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FAQ - Nutrition


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Selected Questions and Answers:
     Do you have any information on vegan pregnancy?
After a couple of months on a vegan diet I am craving meat. Am I missing something?
     Is there a vegetarian version of the Atkins Diet?
     I would like to grow sprouting grains at home. Which contain the most iron?
     Can you advise me about food combining and feeding fruit to my baby?
     How many different types of vegetarian proteins are there?
     I have Haemochromatosis and am confused about the value of iron that veggies have
     Is there anything nutritional that is helpful in the prevention of skin cancer?
     Is vegetarianism beneficial both mentally and physically?
     Do the phytates in tofu prevent the absorption of iron?
How do I verify that I get enough Vitamin B12 in my diet?
     Is it true that some animal protein cannot be substituted with vegetable protein?
     Would I be getting enough Omega-3 by eating walnuts and drinking soy milk? 
     Where do I get my Omega-3 from?
     Where can I obtain methylcobalamin tablets from in NSW? 
Where can I buy vegan vitamin/mineral supplements on the internet?


Do you have any information on vegan pregnancy?

Q  Hey Dave, I'm doing a project for my child services course on raising children as vegans. I'm looking for information on the kind of things that a mother would have to do while pregnant, breast feeding, and also basic vegan nutrition for a young vegan child. Any good websites you know of would be great too. Thanks heaps.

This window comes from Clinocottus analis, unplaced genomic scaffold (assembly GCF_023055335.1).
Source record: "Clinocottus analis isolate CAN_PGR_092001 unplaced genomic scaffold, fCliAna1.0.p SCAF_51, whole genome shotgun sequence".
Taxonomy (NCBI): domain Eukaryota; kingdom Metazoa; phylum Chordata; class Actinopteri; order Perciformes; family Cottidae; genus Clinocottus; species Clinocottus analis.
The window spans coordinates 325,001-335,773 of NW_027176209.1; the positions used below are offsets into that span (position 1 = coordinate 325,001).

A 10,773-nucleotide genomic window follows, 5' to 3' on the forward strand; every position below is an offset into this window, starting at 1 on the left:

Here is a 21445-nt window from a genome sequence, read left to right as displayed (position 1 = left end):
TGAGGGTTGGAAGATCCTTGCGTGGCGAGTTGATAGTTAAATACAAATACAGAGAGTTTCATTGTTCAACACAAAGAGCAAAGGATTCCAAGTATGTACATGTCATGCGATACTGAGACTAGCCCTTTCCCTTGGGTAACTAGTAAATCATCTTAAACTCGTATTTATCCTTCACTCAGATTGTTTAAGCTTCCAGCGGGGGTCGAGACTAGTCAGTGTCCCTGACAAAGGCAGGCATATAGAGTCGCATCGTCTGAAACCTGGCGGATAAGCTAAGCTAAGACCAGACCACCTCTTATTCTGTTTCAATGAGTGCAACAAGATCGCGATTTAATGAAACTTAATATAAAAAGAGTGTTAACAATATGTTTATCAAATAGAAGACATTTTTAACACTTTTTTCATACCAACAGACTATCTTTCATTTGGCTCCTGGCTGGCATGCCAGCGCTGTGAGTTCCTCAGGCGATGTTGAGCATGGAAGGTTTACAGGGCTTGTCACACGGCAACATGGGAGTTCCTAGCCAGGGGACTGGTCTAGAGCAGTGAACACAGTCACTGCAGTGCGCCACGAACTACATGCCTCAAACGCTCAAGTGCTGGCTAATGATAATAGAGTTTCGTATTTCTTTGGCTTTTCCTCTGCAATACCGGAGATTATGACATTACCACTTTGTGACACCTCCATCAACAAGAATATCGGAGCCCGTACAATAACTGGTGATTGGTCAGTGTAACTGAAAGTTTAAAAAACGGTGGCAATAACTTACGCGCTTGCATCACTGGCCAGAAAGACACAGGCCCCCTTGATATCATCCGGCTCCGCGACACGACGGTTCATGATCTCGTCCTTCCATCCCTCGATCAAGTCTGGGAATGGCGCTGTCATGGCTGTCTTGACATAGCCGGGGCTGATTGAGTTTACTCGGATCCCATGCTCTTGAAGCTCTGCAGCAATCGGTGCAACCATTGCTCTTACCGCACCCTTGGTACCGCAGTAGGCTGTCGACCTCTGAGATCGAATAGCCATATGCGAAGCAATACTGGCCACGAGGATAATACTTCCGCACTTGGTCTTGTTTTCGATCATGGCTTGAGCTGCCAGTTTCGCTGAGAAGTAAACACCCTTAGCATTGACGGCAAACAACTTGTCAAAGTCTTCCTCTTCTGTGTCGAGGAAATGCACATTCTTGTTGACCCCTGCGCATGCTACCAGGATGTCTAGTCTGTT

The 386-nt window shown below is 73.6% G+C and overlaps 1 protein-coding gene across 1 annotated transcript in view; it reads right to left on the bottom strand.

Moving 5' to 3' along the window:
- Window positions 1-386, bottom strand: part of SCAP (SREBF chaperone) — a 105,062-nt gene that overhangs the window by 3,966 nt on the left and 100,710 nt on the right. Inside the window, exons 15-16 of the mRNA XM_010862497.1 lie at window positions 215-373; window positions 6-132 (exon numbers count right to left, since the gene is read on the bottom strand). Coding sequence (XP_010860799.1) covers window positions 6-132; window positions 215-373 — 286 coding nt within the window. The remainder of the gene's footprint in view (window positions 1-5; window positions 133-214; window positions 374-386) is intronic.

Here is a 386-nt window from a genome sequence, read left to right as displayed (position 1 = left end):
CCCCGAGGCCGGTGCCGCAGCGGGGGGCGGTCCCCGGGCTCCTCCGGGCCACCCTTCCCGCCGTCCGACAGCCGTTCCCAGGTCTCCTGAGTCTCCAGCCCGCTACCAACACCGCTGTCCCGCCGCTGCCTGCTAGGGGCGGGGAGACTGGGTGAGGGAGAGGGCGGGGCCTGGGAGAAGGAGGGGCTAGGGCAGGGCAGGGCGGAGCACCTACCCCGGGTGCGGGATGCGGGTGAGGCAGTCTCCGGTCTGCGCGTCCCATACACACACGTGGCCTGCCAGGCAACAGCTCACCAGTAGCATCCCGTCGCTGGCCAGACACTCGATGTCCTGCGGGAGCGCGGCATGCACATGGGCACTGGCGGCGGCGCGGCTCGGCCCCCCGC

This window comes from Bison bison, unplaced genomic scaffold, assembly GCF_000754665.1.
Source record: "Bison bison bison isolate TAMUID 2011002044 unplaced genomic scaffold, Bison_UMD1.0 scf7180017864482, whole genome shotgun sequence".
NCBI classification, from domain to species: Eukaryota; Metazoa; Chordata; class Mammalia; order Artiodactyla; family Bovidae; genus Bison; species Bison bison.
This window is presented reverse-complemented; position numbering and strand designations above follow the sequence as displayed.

A  There are many websites offering support and information on vegan pregnancies and raising vegan kids, as well as lots of helpful books (some of which are available through our Lending Library). For starters, there are many veg family websites with this information, including forums where people can ask specific questions and link in with vegan families:
and in Australia... has a forum with a vegan family section if you'd like to talk to
     people who have raised vegan children. also has many vegan parents.
Informative websites that detail pregnancy and lactation nutrition: (this also includes some infant and child nutrition).
And vegan nutrition during childhood: